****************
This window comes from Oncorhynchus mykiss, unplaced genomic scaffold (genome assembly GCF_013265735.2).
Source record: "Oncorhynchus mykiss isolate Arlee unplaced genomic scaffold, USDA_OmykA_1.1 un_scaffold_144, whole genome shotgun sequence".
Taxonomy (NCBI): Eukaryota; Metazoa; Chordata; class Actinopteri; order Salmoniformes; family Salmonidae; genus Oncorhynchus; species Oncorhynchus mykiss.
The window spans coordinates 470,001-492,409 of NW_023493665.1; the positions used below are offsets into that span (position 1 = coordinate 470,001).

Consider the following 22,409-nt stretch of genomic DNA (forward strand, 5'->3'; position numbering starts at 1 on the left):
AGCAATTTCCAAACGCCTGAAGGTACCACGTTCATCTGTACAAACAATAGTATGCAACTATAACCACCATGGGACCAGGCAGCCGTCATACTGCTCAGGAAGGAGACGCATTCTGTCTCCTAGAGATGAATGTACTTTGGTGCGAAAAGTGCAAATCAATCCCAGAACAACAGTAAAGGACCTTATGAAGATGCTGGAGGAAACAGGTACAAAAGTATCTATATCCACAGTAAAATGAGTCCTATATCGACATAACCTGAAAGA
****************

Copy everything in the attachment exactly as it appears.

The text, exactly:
This window comes from Oncorhynchus mykiss, unplaced genomic scaffold (genome assembly GCF_013265735.2).
Source record: "Oncorhynchus mykiss isolate Arlee unplaced genomic scaffold, USDA_OmykA_1.1 un_scaffold_144, whole genome shotgun sequence".
Taxonomy (NCBI): Eukaryota; Metazoa; Chordata; class Actinopteri; order Salmoniformes; family Salmonidae; genus Oncorhynchus; species Oncorhynchus mykiss.
The window spans coordinates 470,001-492,409 of NW_023493665.1; the positions used below are offsets into that span (position 1 = coordinate 470,001).

Consider the following 22,409-nt stretch of genomic DNA (forward strand, 5'->3'; position numbering starts at 1 on the left):
AGCAATTTCCAAACGCCTGAAGGTACCACGTTCATCTGTACAAACAATAGTATGCAACTATAACCACCATGGGACCAGGCAGCCGTCATACTGCTCAGGAAGGAGACGCATTCTGTCTCCTAGAGATGAATGTACTTTGGTGCGAAAAGTGCAAATCAATCCCAGAACAACAGTAAAGGACCTTATGAAGATGCTGGAGGAAACAGGTACAAAAGTATCTATATCCACAGTAAAATGAGTCCTATATCGACATAACCTGAAAGA